Flag Mystery Unfurls

September 11, 2015 0 Comments

[caption id="" align="alignnone" width="2068.0"]Bill Koehler, president of US Marine Raider Association, and a Japanese flag he is taking back to Japan. Bill Koehler, president of US Marine Raider Association, and a Japanese flag he is taking back to Japan.

A massive flag that rippled above a Japanese battleship more than 110 years ago is back aboard a warship in Yokosuka.

Bill Koehler presented it to a Japanese heritage society last month in a ceremony that came with surprises for people on both sides of the handoff.

The Vancouver man was among a group of Northwest veterans and history enthusiasts who returned “rising sun” flags that American servicemen brought home after World War II.

Most of those 70 flags had been Japanese soldiers’ personal keepsakes, signed by friends, family members or classmates. Most were taken from bodies of Japanese soldiers who were killed in combat in the Pacific.

Koehler’s contribution to the project was different. Measuring about 17 feet by 11 feet, it had flown from one of the Japanese battleships that defeated the Russian fleet during the 1905 Russo-Japanese War.

It was claimed as a war trophy by a U.S. Marine Raider after World War II during the occupation of Japan. He took it from the Mikasa, a retired Japanese battleship that had been decommissioned in 1923 and converted into a floating museum.

The 92-year-old veteran recently gave his trophy to Koehler, president of the U.S. Marine Raider Foundation, so he could return the Mikasa flag to Japan.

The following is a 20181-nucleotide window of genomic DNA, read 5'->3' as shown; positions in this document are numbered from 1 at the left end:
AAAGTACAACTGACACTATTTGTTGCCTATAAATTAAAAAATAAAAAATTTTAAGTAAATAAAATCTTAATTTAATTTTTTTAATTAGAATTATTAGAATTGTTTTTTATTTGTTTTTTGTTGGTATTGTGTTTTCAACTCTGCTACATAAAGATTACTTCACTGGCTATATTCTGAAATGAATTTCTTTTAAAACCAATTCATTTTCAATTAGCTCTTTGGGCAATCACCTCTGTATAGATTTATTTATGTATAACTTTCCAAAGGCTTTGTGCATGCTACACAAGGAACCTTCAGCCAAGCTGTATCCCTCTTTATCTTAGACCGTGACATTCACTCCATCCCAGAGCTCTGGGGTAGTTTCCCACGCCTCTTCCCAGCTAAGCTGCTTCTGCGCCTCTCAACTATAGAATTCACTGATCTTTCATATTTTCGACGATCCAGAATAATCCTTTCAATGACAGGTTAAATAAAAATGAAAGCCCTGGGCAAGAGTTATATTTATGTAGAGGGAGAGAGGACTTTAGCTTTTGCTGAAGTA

Koehler did just that last month, after making arrangements with the Mikasa Historic Preservation Society. Koehler brought the flag aboard the Mikasa in a wooden box made by craftsmen at Vancouver’s Friends of the Carpenter.

The surprises started when people around the huge table began to carefully ease the flag from the box of oak, ebony and rosewood. There was “a look of absolute amazement” on the faces of their hosts, Koehler said.

That’s because the Japanese weren’t expecting to see a battleship flag. They already had the flag that had flown over the Mikasa; it had been put away for safekeeping before the U.S. occupied Japan.

So Koehler was surprised to learn that he’d never had the Mikasa flag.

“They knew it all the time,” he said.

And the Japanese were surprised to see the huge red-and-white naval ensign that had just been placed in their hands; it was identical to their Mikasa flag. It could have only come from the Asahi, another battleship that was part of Japan’s victorious fleet in 1905.

That flag was retired and placed in the museum, even though the Asahi was pressed back into service during WWII. Too outdated to serve as a battleship, the Asahi was converted into a repair ship and was sunk by an American submarine in 1942.

“What the Japanese have left of the Asahi is that flag,” Koehler said.

The old Marine Raider passed up a pretty lucrative payday when he placed the flag in Koehler’s custody. After checking with collectors, Koehler learned that the flag could have fetched $100,000 or more in the memorabilia market.

The Japanese press kept asking why the Marine wanted to return the flag, Koehler said. And Koehler kept offering the same answer.

“It was the right thing to do.”

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